Check out the wild and spooky iridescent mating dance of  the “Superb Bird of Paradise” from Papa New Guinea.

After exploring some pictures and videos of iridescence, your students may be ready  to experience it first hand. Your kids have probably been playing with iridescence all their short lives – all you need are bubbles!

Bubbles reflect light off two surfaces of soap sandwiching a layer of water. If the two reflected light wavelengths line up, you perceive a super intense color, this is called constructive interference. If the light waves reflected off the two surfaces don’t line up perfectly, they will cancel each other out, a phenomenon called destructive interference. In destructive interference the light waves become too mixed up and scrambled for your eyes to even perceive; the colors cancel each other out.  The varying thickness of the bubble surface changes which light wavelengths get amplified and which get cancelled out. How many different colors can your students spot on the surface of a bubble? Do the colors change based on the angle of observation?

After exploring iridescence through bubbles, go on a nature walk to see if you can spot any iridescent wildlife.

These iridescent green flies live in the garden at the Brooklyn Children’s Museum.

Starlings, with their iridescent green and purple plumage, are all too easy to spot in New York. They were introduced to Central Park in 1890 by a Shakespeare fanatic who wanted to introduce every bird mentioned in Shakespeare’s plays to New York City. They went from 40 birds to 50 million birds a century later! Read more about their invasive introduction to Manhattan here.

If it’s recently rained, examples of iridescence can even be found on an oily street or in sidewalk puddles!

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Photos provided by MSG Photos.”

Last week a bright and curious group of kids from the Garden of Dreams Foundation visited the museum. They were joined by some special guest stars from the New York Liberty women’s basketball team and together, we explored solar energy in celebration of the WNBA’s Green Week!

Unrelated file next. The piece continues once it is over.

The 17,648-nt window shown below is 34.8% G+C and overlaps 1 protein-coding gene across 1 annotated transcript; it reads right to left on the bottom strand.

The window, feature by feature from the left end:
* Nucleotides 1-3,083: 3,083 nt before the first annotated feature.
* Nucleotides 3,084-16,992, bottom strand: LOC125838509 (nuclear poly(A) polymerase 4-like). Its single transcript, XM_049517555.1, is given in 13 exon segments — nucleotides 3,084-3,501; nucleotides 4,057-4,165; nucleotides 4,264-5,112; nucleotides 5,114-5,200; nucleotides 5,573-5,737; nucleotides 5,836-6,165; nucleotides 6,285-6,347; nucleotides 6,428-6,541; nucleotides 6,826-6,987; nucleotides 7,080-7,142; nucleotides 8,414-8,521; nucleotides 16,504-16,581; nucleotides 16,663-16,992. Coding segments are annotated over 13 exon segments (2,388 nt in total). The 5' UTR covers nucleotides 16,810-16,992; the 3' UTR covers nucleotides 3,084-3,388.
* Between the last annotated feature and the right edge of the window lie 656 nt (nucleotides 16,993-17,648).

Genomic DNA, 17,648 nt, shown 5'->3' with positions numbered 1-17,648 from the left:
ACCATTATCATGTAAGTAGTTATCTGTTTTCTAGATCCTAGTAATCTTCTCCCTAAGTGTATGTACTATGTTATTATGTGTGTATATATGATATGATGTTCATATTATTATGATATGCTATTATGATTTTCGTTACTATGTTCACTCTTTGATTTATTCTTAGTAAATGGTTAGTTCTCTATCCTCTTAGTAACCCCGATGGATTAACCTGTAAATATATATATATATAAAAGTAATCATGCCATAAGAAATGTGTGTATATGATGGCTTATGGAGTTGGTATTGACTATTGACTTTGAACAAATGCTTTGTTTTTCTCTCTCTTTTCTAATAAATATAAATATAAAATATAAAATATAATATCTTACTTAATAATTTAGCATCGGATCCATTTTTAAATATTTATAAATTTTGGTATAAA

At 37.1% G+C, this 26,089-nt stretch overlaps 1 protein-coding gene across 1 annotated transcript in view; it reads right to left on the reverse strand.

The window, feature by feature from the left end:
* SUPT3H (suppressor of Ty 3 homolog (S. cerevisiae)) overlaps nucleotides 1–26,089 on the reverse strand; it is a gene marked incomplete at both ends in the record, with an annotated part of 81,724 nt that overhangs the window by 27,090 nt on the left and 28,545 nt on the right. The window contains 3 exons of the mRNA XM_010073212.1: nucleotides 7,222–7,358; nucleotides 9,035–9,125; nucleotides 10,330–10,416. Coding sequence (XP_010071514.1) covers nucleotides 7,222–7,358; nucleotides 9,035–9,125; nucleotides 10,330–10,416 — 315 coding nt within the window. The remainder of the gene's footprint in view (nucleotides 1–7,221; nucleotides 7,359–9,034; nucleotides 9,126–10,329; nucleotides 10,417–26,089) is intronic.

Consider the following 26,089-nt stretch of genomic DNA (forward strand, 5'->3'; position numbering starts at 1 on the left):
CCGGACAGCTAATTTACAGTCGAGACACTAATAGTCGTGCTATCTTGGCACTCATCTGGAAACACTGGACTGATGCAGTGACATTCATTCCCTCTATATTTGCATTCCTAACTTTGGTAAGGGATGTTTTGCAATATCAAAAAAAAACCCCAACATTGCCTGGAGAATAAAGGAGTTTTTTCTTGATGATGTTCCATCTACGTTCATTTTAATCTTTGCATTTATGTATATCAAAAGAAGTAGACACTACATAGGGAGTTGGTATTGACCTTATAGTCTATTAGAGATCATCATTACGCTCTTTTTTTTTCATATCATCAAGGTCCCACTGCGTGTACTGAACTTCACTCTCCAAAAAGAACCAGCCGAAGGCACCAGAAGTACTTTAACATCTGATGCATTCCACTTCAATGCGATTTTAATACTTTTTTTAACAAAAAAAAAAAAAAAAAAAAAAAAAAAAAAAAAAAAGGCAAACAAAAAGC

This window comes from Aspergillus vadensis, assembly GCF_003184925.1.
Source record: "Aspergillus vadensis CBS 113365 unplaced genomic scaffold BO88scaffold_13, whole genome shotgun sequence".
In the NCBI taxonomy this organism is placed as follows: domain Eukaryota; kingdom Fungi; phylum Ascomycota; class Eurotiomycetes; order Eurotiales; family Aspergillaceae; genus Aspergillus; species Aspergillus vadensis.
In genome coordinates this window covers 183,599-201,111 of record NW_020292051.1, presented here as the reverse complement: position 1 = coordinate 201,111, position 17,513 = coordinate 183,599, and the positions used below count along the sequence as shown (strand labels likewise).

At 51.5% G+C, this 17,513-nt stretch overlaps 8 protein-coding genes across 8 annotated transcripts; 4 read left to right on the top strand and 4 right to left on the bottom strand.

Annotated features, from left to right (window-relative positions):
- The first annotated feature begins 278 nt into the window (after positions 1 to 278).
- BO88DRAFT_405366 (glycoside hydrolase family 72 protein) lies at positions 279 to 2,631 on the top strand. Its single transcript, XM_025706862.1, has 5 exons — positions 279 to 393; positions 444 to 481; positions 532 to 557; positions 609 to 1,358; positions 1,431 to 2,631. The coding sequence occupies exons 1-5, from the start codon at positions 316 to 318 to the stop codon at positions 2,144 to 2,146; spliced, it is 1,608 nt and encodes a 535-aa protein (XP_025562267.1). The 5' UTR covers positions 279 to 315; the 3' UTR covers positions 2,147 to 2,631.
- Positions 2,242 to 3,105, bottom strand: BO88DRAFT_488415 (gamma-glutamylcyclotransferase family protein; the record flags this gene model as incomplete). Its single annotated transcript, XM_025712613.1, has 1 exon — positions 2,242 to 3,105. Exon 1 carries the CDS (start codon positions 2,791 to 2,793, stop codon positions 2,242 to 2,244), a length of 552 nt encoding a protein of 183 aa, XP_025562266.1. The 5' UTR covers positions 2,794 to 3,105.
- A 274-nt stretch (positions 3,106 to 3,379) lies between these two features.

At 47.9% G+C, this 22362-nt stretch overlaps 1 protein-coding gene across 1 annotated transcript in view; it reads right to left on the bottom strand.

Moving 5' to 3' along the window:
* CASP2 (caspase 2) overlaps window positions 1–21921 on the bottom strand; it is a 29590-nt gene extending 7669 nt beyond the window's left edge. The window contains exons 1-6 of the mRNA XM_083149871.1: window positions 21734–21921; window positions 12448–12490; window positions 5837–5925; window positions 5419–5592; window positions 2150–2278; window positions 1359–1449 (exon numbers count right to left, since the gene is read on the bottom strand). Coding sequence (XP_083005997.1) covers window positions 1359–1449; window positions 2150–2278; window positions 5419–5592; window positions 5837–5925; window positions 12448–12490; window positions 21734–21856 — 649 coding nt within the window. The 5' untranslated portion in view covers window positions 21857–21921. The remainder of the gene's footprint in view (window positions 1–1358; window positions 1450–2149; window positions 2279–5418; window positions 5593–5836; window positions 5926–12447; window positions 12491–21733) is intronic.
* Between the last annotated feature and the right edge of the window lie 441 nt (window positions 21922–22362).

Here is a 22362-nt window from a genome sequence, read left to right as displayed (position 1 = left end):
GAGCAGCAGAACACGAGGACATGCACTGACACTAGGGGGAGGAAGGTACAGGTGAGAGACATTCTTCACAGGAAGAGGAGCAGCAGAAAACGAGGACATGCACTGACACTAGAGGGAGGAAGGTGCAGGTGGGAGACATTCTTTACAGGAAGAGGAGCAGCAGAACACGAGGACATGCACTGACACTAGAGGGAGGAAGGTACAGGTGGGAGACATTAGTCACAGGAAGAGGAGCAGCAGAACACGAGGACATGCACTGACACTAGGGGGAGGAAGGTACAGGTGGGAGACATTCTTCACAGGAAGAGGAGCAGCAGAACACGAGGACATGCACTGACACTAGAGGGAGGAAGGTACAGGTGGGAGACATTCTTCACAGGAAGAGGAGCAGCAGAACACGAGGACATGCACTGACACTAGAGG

We began our energy investigation by discussing  what makes a building “green”, taking a look at the museum’s solar panels, and observing our solar power Green Threads exhibit. In just a few minutes, our energy experts were able to identify the pros and cons of solar energy. We don’t pollute as much by burning fossil fuels, but how do we produce energy on a cloudy day? The kids observed from our solar exhibit that there is much less electricity output on a cloudy day,  when there’s heavy smog, and at night.

Photos provided by MSG Photos

So they can become future solar energy experts and solve these conundrums, we wanted to give these kids a grasp on electrical circuitry, how electrons move from one place to another. We created our first circuit by joining hands in a circle and having two people in the circle each touch a finger to an electrode on the energy ball. The ball blinks and buzzes when the circuit is complete. The kids discovered how they could create a “switch” by unlinking hands anywhere in the circle and breaking the circuit. They especially enjoyed quick paced high fives that made for a silly sound pattern as the energy ball sputtered and buzzed.

Photos provided by MSG Photos

Our energy students then worked to build their own circuits with a battery as their power source. They knew the materials they would need- a socket, a light bulb, and wires. After fiddling with different wire combinations- Wa La! The light bulbs lit up one by one. For a bigger challenge, the teams tried to make their circuits larger by adding conductive materials. They tested brass buttons, felt, paper clips and beads to see which materials stopped electrons in their tracks and which allowed electrons to flow through.

Photos provided by MSG Photos